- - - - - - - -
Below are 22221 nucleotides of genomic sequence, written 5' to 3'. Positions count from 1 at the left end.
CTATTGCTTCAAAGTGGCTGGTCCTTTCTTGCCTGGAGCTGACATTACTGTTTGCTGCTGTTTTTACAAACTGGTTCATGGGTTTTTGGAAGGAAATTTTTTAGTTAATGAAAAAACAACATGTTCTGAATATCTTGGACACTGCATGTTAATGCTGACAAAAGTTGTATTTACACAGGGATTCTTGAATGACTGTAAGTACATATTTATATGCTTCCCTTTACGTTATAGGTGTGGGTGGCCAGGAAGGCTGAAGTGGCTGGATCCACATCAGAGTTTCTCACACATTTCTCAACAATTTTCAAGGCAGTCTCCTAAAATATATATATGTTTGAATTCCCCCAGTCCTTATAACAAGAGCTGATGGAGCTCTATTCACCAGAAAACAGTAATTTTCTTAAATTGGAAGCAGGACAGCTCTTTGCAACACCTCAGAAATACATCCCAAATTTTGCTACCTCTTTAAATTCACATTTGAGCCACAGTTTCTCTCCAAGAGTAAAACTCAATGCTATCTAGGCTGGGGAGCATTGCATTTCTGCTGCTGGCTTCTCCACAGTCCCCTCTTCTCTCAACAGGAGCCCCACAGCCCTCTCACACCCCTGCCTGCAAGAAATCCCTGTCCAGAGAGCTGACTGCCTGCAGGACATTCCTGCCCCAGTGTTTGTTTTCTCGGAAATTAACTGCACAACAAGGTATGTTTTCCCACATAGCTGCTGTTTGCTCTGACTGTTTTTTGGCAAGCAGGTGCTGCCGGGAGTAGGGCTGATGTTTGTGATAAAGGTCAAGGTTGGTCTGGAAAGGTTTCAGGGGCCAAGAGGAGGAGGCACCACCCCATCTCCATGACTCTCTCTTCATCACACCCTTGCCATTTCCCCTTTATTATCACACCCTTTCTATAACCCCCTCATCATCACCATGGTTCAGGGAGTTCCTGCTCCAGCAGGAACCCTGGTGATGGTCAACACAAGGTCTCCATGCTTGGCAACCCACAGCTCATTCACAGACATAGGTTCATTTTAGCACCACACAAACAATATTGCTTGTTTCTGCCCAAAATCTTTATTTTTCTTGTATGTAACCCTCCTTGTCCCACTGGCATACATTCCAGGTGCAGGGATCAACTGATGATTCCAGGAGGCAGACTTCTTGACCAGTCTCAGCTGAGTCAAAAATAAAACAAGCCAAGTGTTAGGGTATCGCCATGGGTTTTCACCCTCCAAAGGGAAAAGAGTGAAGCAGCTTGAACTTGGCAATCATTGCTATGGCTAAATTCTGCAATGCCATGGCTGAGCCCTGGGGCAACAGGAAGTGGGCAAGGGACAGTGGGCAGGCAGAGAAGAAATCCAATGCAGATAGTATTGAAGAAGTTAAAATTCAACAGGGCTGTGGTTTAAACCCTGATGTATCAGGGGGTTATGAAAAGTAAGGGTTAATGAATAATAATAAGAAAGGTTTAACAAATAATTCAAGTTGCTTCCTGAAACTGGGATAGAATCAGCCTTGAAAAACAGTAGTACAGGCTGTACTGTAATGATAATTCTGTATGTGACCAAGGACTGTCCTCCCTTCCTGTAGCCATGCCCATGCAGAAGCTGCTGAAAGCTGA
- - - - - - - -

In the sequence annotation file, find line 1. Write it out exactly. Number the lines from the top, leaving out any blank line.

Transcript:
Below are 22221 nucleotides of genomic sequence, written 5' to 3'. Positions count from 1 at the left end.